A Ohio University Press Book
By Ariel Armony
Foreword by Thomas W. Walker
“Full of astounding detail drawn heavily from interviews with participants, this book reveals how the principals of Argentina’s dirty war organized and funded the early anti-Sandinista struggle from the remnants of the Nicaraguan National Guard. Anyone interested in counterintelligence, counterrevolution, low intensity conflict, Argentina or Nicaragua should read this remarkable book.”
John A. Booth, University of North Texas
“Armony breaks new ground as he recounts the transfer of Argentine techniques of state terrorism to Central America in the 1970s and early 1980s and sheds light on eventual Reagan Administration complicity in that phenomenon. An important contribution.”
Robert E. White, U.S. Ambassador to El Salvador, 1979–81
“This book not only documents Argentina’s involvement in Central America and the U.S. role in stimulating it, but also provides a unique opportunity for policymakers and others to understand the perils of using strategies which ultimately threaten international peace and stability.”
Margaret E. Crahan, Dorothy Epstein Professor, Hunter College
“[Armony’s] account of the regionalization of counterrevolution and repression is a major addition to the historical record of the most controversial covert war of the 20th century.”
Peter Kornbluh, senior analyst, the National Security Archive and co-editor of The Iran-Contra Scandal: The Declassified History
Ariel Armony focuses, in this study, on the role played by Argentina in the anti–Communist crusade in Central America. This systematic examination of Argentina’s involvement in the Central American drama of the late 1970s and early 1980s fine–tunes our knowledge of a major episode of the Cold War era.
Basing his study on exhaustive research in the United States, Argentina, and Nicaragua, Armony adroitly demolishes several key assumptions that have shaped the work of scholars in U.S. foreign policy, Argentine military politics, and Central American affairs.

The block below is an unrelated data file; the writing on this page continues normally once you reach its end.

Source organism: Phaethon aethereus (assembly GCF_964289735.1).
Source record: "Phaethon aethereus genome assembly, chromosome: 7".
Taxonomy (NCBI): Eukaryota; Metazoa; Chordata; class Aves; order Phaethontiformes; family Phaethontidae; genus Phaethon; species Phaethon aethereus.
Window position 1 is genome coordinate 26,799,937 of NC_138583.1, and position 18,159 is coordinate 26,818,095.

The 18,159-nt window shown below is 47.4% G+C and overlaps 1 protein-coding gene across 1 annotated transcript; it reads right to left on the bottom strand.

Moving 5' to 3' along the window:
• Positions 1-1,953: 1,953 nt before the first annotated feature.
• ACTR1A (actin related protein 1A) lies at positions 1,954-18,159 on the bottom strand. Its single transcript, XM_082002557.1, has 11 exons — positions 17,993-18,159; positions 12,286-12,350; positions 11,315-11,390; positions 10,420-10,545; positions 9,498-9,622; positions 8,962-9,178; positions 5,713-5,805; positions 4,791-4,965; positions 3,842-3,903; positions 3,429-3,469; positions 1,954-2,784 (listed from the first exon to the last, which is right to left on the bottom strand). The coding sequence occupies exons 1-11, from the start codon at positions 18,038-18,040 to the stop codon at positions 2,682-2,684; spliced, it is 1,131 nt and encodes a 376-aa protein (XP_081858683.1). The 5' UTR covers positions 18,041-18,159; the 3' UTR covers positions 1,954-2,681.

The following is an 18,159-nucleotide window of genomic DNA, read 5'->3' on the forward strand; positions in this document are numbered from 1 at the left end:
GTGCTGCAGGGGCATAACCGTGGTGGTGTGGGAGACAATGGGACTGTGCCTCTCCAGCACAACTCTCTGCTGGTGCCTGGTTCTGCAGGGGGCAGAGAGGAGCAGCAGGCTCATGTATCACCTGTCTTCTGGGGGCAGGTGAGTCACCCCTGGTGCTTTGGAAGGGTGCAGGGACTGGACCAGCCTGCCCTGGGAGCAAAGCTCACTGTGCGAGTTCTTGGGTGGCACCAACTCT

Save 20% ($29.56)
US and Canada only
Availability and price vary according to vendor.
Permission to reprint
Permission to photocopy or include in a course pack via Copyright Clearance Center
Click or tap on a subject heading to sign up to be notified when new related books come out.
Research in International Studies, Latin America Series, № 26
Retail price: $36.95, S.
Release date: September 1997
334 pages · 5½ × 8½ in.
Release date: September 1997
“Ariel Armony addresses a major question in U.S.-Latin American relations: is it possible to promote democracy by anti-democratic means? Anyone seriously interested in this topic will find an answer in Armony’s ground-breaking study.”
Leo Valladares, National Commissioner of Human Rights in Honduras and 1996 Letelier-Moffitt International Human Rights Award Recipient
Perspectives on War and Peace in Central America
Edited by Sung Ho Kim and Thomas W. Walker
This volume records the perspectives of a highly diverse group of prominent individuals who met late in 1988 in an important international symposium concerned with the continuing conflicts in Central America.
Business and Economics · Peace Studies · Violence in Society · History · International Studies · Political Science · Latin American History · Central America · Americas · Latin American Studies
The Cuban Counterrevolution
By Jesús Arboleya
· Translation by Rafael Betancourt
For forty years the Cuban Revolution has been at the forefront of American public opinion, yet few are knowledgeable about the history of its enemies and the responsibility of the U.S. government in organizing and sustaining the Cuban counterrevolution.
Latin American History · History | Modern | 20th Century · Cuba · Latin American Studies
Managing the Counterrevolution
The United States and Guatemala, 1954–1961
By Stephen M. Streeter
The Eisenhower administration’s intervention in Guatemala is one of the most closely studied covert operations in the history of the Cold War. Yet we know far more about the 1954 coup itself than its aftermath. This book uses the concept of “counterrevolution” to trace the Eisenhower administration’s efforts to restore U.S. hegemony in a nation whose reform governments had antagonized U.S. economic interests and the local elite.Comparing the Guatemalan case to U.S.-sponsored
History · Americas · Central America · Guatemala · American History · International Studies · Political Science · Latin American Studies · Latin American History · World and Comparative History · Violence in Society
Sign up to be notified when new Latin American Studies titles come out.
We will only use your email address to notify you of new titles in the subject area(s) you follow. We will never share your information with third parties.